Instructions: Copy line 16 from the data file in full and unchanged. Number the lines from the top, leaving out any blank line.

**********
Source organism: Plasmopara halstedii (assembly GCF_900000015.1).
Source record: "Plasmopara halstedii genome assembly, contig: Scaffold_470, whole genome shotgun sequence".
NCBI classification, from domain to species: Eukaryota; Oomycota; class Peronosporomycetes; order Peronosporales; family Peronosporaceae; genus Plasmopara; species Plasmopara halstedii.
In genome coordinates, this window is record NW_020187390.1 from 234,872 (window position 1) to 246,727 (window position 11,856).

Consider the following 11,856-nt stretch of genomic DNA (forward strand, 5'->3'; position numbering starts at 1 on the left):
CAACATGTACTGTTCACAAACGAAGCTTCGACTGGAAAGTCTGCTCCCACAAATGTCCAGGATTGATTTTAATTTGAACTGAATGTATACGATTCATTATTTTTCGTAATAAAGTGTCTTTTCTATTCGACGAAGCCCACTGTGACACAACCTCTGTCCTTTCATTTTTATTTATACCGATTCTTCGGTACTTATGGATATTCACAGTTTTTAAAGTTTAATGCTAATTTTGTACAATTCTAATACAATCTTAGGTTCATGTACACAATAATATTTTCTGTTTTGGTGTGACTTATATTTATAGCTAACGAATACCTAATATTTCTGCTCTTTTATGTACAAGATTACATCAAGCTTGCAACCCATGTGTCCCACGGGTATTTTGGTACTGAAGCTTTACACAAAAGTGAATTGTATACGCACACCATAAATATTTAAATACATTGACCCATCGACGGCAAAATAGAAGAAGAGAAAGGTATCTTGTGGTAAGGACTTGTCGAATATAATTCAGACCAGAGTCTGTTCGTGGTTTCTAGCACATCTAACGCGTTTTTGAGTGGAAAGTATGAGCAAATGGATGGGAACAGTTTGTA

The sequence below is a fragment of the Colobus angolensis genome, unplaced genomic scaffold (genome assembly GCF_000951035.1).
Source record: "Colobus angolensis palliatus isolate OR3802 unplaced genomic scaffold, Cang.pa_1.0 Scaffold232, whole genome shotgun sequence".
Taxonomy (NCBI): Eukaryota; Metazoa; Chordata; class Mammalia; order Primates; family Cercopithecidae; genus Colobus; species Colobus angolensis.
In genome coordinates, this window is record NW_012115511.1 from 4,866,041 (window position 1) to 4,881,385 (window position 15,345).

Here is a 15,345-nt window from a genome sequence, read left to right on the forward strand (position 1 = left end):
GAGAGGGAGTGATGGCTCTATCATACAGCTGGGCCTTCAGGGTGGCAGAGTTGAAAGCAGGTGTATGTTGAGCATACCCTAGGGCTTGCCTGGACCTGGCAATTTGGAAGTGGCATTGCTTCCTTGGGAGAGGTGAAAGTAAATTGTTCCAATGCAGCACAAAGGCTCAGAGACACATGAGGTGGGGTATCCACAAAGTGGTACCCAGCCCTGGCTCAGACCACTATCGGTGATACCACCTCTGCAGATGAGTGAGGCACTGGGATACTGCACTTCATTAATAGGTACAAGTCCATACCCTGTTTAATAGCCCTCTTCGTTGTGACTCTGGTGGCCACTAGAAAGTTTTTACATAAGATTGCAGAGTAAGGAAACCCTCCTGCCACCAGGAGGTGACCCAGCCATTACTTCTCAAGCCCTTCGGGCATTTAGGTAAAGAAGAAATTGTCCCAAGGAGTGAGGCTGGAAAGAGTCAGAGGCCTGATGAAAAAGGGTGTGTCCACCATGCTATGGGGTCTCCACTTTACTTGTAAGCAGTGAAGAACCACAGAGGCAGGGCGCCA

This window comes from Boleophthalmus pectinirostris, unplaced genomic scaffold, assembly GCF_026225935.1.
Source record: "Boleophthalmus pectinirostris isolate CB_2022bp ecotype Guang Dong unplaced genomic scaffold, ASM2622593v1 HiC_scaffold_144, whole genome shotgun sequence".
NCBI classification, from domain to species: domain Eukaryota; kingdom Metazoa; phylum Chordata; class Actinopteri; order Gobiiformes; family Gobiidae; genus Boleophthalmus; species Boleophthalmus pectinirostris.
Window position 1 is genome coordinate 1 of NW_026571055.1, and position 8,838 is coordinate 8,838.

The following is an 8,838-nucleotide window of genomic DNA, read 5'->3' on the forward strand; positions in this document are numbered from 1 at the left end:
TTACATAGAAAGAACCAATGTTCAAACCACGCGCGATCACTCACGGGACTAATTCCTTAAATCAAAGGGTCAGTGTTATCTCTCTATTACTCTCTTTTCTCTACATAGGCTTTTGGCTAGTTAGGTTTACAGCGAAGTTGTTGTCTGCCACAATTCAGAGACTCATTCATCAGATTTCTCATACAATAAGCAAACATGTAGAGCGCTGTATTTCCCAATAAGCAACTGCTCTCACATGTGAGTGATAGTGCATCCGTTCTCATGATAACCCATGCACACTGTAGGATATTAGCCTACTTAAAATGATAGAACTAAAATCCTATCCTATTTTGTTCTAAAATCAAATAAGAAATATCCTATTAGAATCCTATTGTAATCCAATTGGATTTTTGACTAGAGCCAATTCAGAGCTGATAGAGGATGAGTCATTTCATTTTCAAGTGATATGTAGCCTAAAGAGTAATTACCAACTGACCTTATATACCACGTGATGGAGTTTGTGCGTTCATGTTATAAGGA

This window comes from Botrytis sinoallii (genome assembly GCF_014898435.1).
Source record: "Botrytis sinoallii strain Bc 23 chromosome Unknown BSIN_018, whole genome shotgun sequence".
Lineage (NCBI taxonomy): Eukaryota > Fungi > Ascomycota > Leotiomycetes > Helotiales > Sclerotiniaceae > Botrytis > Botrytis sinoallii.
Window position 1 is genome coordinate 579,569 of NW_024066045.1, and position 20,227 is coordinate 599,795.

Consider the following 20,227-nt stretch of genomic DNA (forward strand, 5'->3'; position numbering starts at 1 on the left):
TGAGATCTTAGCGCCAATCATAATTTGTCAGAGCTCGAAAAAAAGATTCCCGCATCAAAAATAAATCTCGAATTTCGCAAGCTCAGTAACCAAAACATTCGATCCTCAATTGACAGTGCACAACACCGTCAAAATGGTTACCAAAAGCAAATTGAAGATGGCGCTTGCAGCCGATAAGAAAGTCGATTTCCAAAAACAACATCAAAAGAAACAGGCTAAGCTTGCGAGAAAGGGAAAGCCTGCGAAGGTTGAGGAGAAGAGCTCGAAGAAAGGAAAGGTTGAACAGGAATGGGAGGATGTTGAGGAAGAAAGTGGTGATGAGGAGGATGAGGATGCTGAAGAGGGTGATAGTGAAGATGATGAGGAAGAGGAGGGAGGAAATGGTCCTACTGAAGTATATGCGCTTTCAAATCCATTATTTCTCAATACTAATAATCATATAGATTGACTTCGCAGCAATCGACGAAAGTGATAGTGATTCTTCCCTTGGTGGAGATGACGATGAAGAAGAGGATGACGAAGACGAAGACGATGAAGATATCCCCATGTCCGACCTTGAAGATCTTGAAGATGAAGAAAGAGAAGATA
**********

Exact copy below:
Window position 1 is genome coordinate 1 of NW_026571055.1, and position 8,838 is coordinate 8,838.